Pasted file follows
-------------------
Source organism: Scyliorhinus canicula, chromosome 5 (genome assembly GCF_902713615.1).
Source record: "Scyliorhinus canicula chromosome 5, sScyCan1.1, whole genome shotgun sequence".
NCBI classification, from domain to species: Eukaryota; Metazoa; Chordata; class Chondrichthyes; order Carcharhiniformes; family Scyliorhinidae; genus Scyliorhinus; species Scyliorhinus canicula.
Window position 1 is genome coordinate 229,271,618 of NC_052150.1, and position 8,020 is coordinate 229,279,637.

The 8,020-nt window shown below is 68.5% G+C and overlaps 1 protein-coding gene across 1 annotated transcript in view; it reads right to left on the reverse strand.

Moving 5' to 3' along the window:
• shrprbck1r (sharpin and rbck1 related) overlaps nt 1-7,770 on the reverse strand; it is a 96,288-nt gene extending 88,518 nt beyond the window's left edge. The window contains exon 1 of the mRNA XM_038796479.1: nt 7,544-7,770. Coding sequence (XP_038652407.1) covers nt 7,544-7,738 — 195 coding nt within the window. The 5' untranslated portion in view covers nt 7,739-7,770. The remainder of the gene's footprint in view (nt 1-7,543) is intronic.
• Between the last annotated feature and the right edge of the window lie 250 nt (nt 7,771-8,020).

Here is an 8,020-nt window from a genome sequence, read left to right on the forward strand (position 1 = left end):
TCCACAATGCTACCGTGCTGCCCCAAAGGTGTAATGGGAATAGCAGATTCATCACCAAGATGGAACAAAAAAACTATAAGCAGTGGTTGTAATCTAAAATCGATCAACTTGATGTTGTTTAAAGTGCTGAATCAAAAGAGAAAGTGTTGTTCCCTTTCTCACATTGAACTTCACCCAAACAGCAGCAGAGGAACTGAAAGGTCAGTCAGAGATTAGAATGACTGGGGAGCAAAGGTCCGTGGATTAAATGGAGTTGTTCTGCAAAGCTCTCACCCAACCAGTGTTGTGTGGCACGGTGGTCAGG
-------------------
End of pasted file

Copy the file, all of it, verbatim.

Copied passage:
Source organism: Scyliorhinus canicula, chromosome 5 (genome assembly GCF_902713615.1).
Source record: "Scyliorhinus canicula chromosome 5, sScyCan1.1, whole genome shotgun sequence".
NCBI classification, from domain to species: Eukaryota; Metazoa; Chordata; class Chondrichthyes; order Carcharhiniformes; family Scyliorhinidae; genus Scyliorhinus; species Scyliorhinus canicula.
Window position 1 is genome coordinate 229,271,618 of NC_052150.1, and position 8,020 is coordinate 229,279,637.

The 8,020-nt window shown below is 68.5% G+C and overlaps 1 protein-coding gene across 1 annotated transcript in view; it reads right to left on the reverse strand.

Moving 5' to 3' along the window:
• shrprbck1r (sharpin and rbck1 related) overlaps nt 1-7,770 on the reverse strand; it is a 96,288-nt gene extending 88,518 nt beyond the window's left edge. The window contains exon 1 of the mRNA XM_038796479.1: nt 7,544-7,770. Coding sequence (XP_038652407.1) covers nt 7,544-7,738 — 195 coding nt within the window. The 5' untranslated portion in view covers nt 7,739-7,770. The remainder of the gene's footprint in view (nt 1-7,543) is intronic.
• Between the last annotated feature and the right edge of the window lie 250 nt (nt 7,771-8,020).

Here is an 8,020-nt window from a genome sequence, read left to right on the forward strand (position 1 = left end):
TCCACAATGCTACCGTGCTGCCCCAAAGGTGTAATGGGAATAGCAGATTCATCACCAAGATGGAACAAAAAAACTATAAGCAGTGGTTGTAATCTAAAATCGATCAACTTGATGTTGTTTAAAGTGCTGAATCAAAAGAGAAAGTGTTGTTCCCTTTCTCACATTGAACTTCACCCAAACAGCAGCAGAGGAACTGAAAGGTCAGTCAGAGATTAGAATGACTGGGGAGCAAAGGTCCGTGGATTAAATGGAGTTGTTCTGCAAAGCTCTCACCCAACCAGTGTTGTGTGGCACGGTGGTCAGG